What Does That Word MEAN?!

Definitions of words are still loosely tested on the SAT and ACT, although in a much less formulaic way now than you might remember.

Gone are the easily recognizable "Analogies" that plagued many an SAT tester in the past.

My mind still swirls from words such as *pusillanimous and *apocryphal.

Ask an adult to describe the SAT and he/she might respond with "Dog is to Cat as Hot is to Cold, right?"

They've also gotten rid of the slightly less annoying "Sentence Completions", which required you to fill in the correct vocabulary word for one or two missing blanks.

I should point out that both of these insipid question types originated from the SAT, anecdotally the more annoying of the two college admissions exams.

But you will still encounter vocabulary intermittently in the form of Contextual Questions, asking you to loosely define certain words within the context of its usage and the passage.

And regardless of how much vocabulary you actually know, it's likely that you will encounter even a few words that will leave you head scratching.

What to do?

The first key is to avoid these situations altogether by improving your overall vocabulary level. And no, this isn't the part where I tell you to memorize thousands of SAT vocabulary words. Your ROI (Return On Investment) by doing so is very poor. In fact, it amuses me that a few companies out there continue to incorporate formal vocabulary into their pedagogy. In my opinion, this is a great way to keep students busy (thereby racking up the billable hours) but without the necessary expertise (your gardener can help with you with vocab as long as he/she has the flash cards).

What you SHOULD do is find the definition of every word you don't know and MEMORIZE it moving forward.

Obvious.

Another strategy is Latin roots. I'll leave it to you to search for those on the internet.

But what do you do when you still see a difficult word and you're not in a position to look it up? They certainly don't let you Google during the real test.

The answer is simple:

Focus on the words you DO know and ignore the tougher words until the end.

Do NOT make up your own definitions because you "think" you remember what the words mean. That's a short road to a long testing experience.

Here's the analogy I tell my students.

Let's pretend it's your birthday, and for some reason, I'm giving you a birthday gift.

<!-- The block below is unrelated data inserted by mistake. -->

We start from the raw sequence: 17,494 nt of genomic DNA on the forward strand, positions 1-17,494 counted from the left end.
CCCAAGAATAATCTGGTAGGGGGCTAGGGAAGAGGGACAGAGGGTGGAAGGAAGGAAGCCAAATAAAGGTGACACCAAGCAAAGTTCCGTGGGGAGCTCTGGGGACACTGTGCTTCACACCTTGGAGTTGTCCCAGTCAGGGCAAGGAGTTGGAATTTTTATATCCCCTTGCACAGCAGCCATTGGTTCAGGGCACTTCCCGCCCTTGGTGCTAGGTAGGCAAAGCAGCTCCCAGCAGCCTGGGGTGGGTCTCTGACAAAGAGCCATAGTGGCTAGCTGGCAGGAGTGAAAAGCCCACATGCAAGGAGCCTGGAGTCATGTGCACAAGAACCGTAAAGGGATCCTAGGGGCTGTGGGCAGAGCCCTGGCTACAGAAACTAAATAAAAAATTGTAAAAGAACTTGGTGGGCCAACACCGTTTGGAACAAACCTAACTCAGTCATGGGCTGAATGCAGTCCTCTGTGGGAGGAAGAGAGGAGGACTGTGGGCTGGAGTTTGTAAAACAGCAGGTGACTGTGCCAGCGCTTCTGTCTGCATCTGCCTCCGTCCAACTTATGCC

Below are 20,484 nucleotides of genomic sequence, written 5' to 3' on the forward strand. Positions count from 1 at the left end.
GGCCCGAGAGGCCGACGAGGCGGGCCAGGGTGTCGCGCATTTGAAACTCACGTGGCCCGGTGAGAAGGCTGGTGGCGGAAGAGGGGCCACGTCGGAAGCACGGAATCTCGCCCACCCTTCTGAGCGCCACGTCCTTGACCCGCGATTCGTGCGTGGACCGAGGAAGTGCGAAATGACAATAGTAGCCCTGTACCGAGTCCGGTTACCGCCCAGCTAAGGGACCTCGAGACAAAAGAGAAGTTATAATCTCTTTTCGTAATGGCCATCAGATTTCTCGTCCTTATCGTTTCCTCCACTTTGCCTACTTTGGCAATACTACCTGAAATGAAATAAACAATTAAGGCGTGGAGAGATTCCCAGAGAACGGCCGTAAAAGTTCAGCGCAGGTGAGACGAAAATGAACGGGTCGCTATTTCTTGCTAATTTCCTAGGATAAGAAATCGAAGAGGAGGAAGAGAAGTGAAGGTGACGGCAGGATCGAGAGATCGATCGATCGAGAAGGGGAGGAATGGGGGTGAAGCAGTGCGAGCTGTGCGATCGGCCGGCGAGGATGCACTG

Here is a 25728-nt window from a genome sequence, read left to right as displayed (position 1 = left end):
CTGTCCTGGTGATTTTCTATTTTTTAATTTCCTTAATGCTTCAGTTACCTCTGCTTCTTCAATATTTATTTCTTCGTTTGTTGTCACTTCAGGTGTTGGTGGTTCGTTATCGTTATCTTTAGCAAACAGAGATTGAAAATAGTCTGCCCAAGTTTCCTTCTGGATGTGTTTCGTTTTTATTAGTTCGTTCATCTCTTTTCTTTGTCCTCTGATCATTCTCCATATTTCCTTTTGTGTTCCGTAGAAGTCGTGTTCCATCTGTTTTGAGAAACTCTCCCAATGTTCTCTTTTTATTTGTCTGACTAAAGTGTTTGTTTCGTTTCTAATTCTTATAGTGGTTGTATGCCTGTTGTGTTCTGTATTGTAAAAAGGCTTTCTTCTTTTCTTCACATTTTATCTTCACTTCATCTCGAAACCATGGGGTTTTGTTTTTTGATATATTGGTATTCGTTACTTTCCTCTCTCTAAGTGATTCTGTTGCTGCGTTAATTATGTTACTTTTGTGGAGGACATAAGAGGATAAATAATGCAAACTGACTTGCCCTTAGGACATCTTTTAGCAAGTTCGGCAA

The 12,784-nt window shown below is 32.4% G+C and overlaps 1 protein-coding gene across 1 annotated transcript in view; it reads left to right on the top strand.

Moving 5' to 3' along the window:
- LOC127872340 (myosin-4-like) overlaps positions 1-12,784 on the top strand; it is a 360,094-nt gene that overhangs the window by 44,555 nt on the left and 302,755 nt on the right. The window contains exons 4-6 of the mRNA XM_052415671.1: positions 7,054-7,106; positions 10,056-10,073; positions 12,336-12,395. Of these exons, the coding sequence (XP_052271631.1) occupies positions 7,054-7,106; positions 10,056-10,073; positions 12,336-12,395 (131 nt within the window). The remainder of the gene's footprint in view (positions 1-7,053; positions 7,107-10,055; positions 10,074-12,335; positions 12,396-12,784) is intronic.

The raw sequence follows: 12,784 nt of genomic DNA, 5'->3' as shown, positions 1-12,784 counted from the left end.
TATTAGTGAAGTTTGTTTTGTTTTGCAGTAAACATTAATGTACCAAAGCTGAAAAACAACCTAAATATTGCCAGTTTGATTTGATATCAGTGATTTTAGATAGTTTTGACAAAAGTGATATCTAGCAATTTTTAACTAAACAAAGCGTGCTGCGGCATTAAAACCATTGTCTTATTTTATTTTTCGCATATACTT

I'm giving you two choices. You may only have one.

First, do you have a dream car? (an entirely appropriate topic for new teenage drivers)

The student might say "Yes! I would love a 2018 Mercedes Benz C63 AMG Coupe Black Series with every option checked off".

Sigh. Welcome to Orange County, CA.

Wonderful. So let's pretend that's your first option.

The other option is a closed door. Behind that closed door could be ANYTHING. It might be two Mercedes Benz AMGs. It might be a million dollars. It might also be a large pepperoni pizza. It might even be kitty litter.

Which door do you choose? (inevitably the student chooses the car)

Now let's change the scenario.

The closed door remains the same. The gift behind it could literally be anything. A trained, fire breathing Dragon. Or a used toothpick from the Pick Up Stix sample box.

But the car has changed. This time, it's a 1982 Toyota Tercel with 350,000 miles, no A/C and four bald tires.

Manual. (millenial kryptonite)

Inevitably, the student makes a face when hearing the car description and chooses the closed door, effectively taking a calculated risk.

THAT'S what it should feel like when deciding between words you understand and words you don't on these exams.

Don't waste time debating what's behind the closed door and don't waste time racking your brain digging up a definition you don't possess.

Focus on what you already see and judge only what you already know.

This technique is both efficient and impassive, making you a better tester.

P.S. If it were me, I'd take the C63 AMG as well. :)

*Cowardly and *Doubtful

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